In my case, I decide about my career in my childhood. However, my decision to dedicate my life to study monkeys came later, when I was at university. When I decide to study biology, I was thinking to dedicate my life to marine mammals, especially dolphins and whales. However, studying these animals in Colombia means a few opportunities and high costs.

During my career I was fortunate enough to spent time on different groups and to take advantages of different experiences, one of which take me to Tinigua National Park to study monkey’s behavior. It was there in the middle of the forest, observing a group of red howler monkeys, that I make my decision of dedicate my life to study monkeys. It wasn’t always easy, especially in a country like Colombia in which dedicate your life to research outside a university is full of challenges.

So, in my case it was a process, that take several years and some experiences with different groups, as well as taking advantage of the opportunities that life give me. Probably the best way to answer this question is a combination of luck, experiences, take advantage of opportunities and persistence to follow your dreams…

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Monkey Forest Tales: Why is so important to reduce and control plastics use in natural areas?

On today’s post we want to reinforce the importance to control and reduce plastics use in natural areas. We all have heard about world campaigns to reduce and control plastic use, especially in national parks, forested areas, rivers and oceans.

But why is so important to reduce this type of waste? Because plastics, like plastic bottles, plastic plates and plastics glasses are garbage that last too long to decompose and remains in the forest, rivers, lakes, and oceans for several thousand years.

Additionally, this kind of waste usually damage the fauna that live in these areas. For example, plastic bags in the water looks like jellyfish swimming and sea turtles eat them by mistake, causing them to die drowned. Several species of birds have been found dead because they eat plastic pieces instead of food and died of hunger.

In the study area of Zocay Project, during different months of the year we found plastic waste in different areas of the forest. Most of this plastic waste came from other farms and from people passing through roads and farms and not taking their garbage with them.

During rainy season, streams and rivers increase their levels and the water drags all these plastics inside the forest, and it accumulates on stream curves. During dry season, streams reduce its levels and some of the plastics that went down to the bottom, become visible.

So, if you visit natural areas such as farms, national parks, rivers, and ocean, before going back to your homes, take with you all those plastics and recycle them in your city to reduce the effect of this kind of waste in our environment.

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Monkey Forest Tales: Celebrating Our Forest and Water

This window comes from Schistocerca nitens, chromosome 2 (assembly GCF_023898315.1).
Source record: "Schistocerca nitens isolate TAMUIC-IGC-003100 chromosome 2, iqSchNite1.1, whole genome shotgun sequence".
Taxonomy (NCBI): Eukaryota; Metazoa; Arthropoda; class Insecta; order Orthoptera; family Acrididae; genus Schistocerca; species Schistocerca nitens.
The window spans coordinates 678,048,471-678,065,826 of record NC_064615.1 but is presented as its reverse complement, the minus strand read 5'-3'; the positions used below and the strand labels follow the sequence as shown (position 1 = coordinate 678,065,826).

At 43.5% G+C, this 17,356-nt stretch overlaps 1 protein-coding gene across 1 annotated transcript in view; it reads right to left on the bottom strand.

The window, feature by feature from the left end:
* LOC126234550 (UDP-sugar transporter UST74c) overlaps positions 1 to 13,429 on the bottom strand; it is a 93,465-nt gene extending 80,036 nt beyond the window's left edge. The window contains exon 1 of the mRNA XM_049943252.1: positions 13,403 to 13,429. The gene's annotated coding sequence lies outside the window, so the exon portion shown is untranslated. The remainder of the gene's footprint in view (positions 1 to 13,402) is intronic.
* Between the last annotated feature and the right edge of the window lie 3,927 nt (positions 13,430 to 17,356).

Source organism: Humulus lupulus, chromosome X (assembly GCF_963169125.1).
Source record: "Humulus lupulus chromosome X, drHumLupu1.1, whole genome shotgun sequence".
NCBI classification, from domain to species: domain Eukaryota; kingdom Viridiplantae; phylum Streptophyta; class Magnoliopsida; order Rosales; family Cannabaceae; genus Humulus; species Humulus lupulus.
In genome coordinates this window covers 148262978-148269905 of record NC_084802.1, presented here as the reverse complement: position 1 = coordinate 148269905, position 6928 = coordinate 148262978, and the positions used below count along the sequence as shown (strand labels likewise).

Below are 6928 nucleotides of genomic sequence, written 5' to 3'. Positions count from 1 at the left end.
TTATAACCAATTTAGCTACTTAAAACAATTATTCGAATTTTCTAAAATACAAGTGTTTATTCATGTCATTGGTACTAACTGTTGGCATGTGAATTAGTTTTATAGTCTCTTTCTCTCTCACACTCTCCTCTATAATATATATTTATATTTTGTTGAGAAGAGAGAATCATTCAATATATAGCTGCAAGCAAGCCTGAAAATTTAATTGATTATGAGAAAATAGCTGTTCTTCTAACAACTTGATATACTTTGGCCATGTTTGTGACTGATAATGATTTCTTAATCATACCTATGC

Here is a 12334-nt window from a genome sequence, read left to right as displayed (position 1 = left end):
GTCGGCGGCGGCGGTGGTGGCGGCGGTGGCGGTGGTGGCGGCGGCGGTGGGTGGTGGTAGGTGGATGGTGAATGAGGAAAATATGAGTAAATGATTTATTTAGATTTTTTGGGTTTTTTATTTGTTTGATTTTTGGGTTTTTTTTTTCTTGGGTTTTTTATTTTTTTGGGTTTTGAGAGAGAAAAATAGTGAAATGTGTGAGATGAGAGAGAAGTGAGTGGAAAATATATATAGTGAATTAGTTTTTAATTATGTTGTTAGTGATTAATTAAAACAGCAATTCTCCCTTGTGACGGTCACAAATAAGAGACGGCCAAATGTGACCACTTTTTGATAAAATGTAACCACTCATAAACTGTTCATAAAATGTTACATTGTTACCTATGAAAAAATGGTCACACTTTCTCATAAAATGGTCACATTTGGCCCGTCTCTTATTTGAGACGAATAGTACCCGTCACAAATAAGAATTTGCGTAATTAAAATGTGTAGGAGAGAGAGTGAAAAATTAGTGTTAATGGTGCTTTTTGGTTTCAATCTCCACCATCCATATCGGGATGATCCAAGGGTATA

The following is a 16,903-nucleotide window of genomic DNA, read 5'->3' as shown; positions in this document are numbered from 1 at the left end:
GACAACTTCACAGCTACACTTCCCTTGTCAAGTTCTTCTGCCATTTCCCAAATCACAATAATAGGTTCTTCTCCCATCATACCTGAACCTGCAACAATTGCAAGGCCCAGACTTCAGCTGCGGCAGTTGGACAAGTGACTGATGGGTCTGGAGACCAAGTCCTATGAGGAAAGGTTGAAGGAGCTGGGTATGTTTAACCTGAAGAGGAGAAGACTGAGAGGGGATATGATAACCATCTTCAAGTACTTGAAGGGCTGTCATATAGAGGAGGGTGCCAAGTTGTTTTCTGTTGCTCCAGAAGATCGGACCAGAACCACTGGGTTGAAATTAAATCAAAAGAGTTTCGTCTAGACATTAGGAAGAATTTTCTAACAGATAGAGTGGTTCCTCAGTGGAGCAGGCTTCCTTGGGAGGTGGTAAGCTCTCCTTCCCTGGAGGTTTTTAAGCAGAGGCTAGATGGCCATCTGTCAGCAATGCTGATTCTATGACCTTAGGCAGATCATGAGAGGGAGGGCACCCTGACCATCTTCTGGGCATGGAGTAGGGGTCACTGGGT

This week on March 22nd we celebrate the International Day of Water and on March 21st we celebrate the International Forest Day, two important days to raise awareness about two of the main resources that make possible life in our planet. So let’s talk about this two topics in today’s post: Water and Forest…

Forest is an important part of our lives, even if we don’t live close to it. Why? Because is thanks to forest that we have clear air and water. Trees and other plants are like filter that purify the water around them and produce the oxygen we breath every second. Without that we can’t live. Also, we are mostly water, our bodies are around 70 % of water therefore without water we can’t exist.

But why is important to celebrate those days, mostly because is a strategy to make forest and water more visible for all of us, even if we are not aware of how much we depend on forest and water to live, as many people in cities are used to believe.

Forest is also important to conserve water and specially to conserve water courses such as streams, rivers, lakes and in the case of mangroves that is a type of forest to regulate sea level and reduce storm risk and its impacts.

In the study area forest is reduced and the climate dynamics (dry and rainy season) have been changing even more in the last 5 years, with dry season stronger and in some years longer than before and therefore a water scarcity in the are that was not common when this project started. This impact the pattern of fruit and flower production in those forest and that changes in fruit production also impact our monkey species. Monkeys change the use of space according to fruit production patterns and it becomes more challenging when the forest fragments in which they live are smaller and more isolated because of pastures, palm oil plantations and other human activities. So, if you protect forest, you are also protecting the water inside those forest and all the animals, including monkeys, that live within.

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Monkey Forest Tales: News from the field: babies season again

In today’s post we are going to talk about the last news we have from the field. In our last visit to the study forest in February, we have the opportunity to see babies again.